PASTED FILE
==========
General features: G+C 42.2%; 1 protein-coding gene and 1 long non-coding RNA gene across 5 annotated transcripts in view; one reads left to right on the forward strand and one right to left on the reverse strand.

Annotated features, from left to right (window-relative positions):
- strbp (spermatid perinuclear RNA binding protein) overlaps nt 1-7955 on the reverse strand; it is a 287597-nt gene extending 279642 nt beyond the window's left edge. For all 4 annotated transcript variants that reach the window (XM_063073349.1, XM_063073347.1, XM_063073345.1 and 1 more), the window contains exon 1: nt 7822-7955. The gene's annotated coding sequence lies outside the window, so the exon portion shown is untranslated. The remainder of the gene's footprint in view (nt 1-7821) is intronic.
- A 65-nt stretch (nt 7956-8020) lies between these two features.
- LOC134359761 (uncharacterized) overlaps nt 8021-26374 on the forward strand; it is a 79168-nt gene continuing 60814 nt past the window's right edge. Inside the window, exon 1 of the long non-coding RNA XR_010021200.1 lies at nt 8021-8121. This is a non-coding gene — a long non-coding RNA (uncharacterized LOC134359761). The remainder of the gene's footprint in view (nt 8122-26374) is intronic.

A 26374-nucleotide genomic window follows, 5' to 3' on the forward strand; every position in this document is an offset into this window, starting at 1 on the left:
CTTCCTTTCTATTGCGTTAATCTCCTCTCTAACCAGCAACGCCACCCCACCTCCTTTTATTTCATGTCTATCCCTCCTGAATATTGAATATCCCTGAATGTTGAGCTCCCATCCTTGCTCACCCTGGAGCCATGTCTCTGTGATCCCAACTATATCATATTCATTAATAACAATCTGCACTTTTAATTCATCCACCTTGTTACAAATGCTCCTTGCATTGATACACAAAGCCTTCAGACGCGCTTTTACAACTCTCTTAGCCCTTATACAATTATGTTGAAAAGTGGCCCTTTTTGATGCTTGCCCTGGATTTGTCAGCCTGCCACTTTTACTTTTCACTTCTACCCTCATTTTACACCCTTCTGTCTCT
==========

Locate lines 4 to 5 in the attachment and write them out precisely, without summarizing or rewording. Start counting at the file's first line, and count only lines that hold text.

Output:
- A 65-nt stretch (nt 7956-8020) lies between these two features.
- LOC134359761 (uncharacterized) overlaps nt 8021-26374 on the forward strand; it is a 79168-nt gene continuing 60814 nt past the window's right edge. Inside the window, exon 1 of the long non-coding RNA XR_010021200.1 lies at nt 8021-8121. This is a non-coding gene — a long non-coding RNA (uncharacterized LOC134359761). The remainder of the gene's footprint in view (nt 8122-26374) is intronic.